It just started out of the blue. I was in London at a conference, I started with a sore throat in the morning, by lunch time my legs were hurting, I managed to walk to the train in the evening, but could not get off the train by 10:00. The doctors had no idea, and just gave me anti-histamines for a week, but they had no effect, after a couple of weeks I was mobile again, although it took 6 weeks for symptoms to really damp down. After which I was essentially symptom free for 18 months. I had a few aches and pains but I did not really relate these to the Stills flare.
When I had my second flare it too was triggered by a sore throat, again it was not diagnosed, but this time died down after about 2-3 weeks without medication.
My third flare was about 12 months after and was also triggered by a sore throat. I managed to get into hospital this time, it was much worse, and they said I had strep throat. It took about 3-4 weeks to get a diagnosis, of Stills and then they put me on the steroids. Within 2 days I was out of hospital although it was a few weeks before I was well again.
Last year and early this year I had 2 flares that were not triggered by a sore throat, interestingly they did not have the high temperatures either, just the pain and fatigue and loss of concentration.
However the last of these flares has taken a very long time to clear, its been over 6 months now and I am still on 20MG of steroids, and still in a bit of pain. Also every time I get the slightest bit of a sore throat, or cold or cough I have a mini-flare again.
There is more detail in by blog. I have a category specifically on Stills.
1. Joe Blogger writes something and publishes it to his blog.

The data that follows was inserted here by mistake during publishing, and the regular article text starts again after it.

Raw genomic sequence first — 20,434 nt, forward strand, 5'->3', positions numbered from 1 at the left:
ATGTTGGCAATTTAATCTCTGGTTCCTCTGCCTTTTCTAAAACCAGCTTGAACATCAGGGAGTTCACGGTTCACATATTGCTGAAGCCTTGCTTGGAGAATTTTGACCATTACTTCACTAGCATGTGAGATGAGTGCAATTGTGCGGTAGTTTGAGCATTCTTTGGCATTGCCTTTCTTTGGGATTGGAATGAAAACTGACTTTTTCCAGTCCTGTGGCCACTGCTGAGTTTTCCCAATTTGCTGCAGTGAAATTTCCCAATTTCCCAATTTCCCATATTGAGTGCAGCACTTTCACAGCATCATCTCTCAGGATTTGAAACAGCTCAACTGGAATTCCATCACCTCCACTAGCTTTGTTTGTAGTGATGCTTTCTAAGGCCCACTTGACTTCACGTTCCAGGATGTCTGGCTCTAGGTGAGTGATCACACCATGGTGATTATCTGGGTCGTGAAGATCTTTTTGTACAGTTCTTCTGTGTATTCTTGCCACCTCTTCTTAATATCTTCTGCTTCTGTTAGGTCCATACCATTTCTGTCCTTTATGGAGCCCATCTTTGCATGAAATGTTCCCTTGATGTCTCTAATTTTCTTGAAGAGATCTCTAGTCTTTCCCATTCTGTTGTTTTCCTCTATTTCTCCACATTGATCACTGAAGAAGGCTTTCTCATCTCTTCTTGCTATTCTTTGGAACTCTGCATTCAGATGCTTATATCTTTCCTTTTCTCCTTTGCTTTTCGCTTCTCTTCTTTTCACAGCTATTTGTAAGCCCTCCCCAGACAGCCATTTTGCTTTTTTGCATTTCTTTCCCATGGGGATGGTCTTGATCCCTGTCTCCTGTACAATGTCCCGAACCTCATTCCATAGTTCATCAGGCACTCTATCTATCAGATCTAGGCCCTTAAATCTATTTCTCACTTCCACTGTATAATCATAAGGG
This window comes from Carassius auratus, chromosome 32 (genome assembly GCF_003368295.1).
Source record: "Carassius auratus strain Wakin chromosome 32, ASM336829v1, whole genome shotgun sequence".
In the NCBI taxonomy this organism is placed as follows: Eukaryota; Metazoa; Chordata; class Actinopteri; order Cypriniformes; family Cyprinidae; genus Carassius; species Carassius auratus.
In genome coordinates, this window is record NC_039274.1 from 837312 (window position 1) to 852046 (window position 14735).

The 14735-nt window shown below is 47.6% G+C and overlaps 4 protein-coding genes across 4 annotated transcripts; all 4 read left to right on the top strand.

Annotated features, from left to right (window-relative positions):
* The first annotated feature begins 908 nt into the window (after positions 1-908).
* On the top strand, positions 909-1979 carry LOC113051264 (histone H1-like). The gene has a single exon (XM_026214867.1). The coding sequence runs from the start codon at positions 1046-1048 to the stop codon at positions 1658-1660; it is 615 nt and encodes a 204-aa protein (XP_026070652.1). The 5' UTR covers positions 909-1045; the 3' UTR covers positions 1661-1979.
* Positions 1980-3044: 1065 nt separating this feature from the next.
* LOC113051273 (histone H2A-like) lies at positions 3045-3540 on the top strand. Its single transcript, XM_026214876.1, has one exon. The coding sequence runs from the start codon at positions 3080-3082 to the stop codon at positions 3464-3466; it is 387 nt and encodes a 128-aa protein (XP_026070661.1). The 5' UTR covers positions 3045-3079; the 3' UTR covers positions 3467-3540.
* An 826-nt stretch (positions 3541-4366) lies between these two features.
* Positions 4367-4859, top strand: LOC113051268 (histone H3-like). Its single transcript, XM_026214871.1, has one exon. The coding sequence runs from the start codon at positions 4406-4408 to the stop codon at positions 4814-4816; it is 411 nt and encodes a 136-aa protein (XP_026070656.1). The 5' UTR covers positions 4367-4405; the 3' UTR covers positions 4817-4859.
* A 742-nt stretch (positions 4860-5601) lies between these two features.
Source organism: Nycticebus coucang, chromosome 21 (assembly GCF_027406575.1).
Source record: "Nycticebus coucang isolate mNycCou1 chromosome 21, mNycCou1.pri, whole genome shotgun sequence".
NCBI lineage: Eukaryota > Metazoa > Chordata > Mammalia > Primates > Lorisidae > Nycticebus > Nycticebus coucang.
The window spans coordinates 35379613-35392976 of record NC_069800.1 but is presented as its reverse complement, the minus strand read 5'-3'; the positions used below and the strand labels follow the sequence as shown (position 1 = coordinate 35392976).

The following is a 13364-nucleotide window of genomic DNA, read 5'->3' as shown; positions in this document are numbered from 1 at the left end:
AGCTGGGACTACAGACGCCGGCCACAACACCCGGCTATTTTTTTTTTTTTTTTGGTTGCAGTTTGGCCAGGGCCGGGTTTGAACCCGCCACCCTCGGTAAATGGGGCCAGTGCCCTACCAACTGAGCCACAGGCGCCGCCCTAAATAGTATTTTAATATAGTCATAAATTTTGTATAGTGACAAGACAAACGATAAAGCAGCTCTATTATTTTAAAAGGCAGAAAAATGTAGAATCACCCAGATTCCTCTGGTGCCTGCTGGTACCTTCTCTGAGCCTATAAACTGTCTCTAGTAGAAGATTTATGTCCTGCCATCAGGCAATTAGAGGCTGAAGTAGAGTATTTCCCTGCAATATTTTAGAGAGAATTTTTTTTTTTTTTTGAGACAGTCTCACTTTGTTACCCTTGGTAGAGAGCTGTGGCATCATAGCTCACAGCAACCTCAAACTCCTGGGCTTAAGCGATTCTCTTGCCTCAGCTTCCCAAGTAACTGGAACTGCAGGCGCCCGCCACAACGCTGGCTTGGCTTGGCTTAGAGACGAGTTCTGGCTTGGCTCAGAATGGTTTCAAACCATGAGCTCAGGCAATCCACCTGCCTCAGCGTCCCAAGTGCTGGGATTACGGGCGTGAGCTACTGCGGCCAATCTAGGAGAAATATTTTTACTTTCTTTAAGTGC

2. Joe's Blog system updates his site's HTML, updates his RSS file and sends a 'ping' message to the 'Aggregation Ping Server' indicating that his site has updated.
3. Search engines like Google and RSS specific services like Feedster, Technorati and PubSub periodically ask the Aggregation Ping Server, "Which sites have updated?".
4. Since Joe's site sends pings and has an RSS file and is easy to update frequently, Joe's search engine rank is higher than a 'normal site'.
5. Techie Teresa uses a program called an RSS reader to subscribe to Joe's site. The RSS reader checks Joe's RSS file for updates periodically (usually once/hour or once per day) and notifies her of Joe's updates. Teresa no longer wastes time manually surfing Joe's site. She just checks her RSS reader.
6. As a result, Teresa's information flow is more efficient and she can monitor more sites in less time.
7. Joe Surfer (who is not related to Joe Blogger) still can access blogs the old fashioned, slow and less efficient way using his web browser and search engines.
A lot has been written about the history of Microsoft. This article reviews a new book that looks at Microsoft from the perspective of the changes that it has had to introduce and continues to push forward as a result of its legal difficulties and "evil empire" image. The full article is worth reading but here are a few of the more interesting quotes: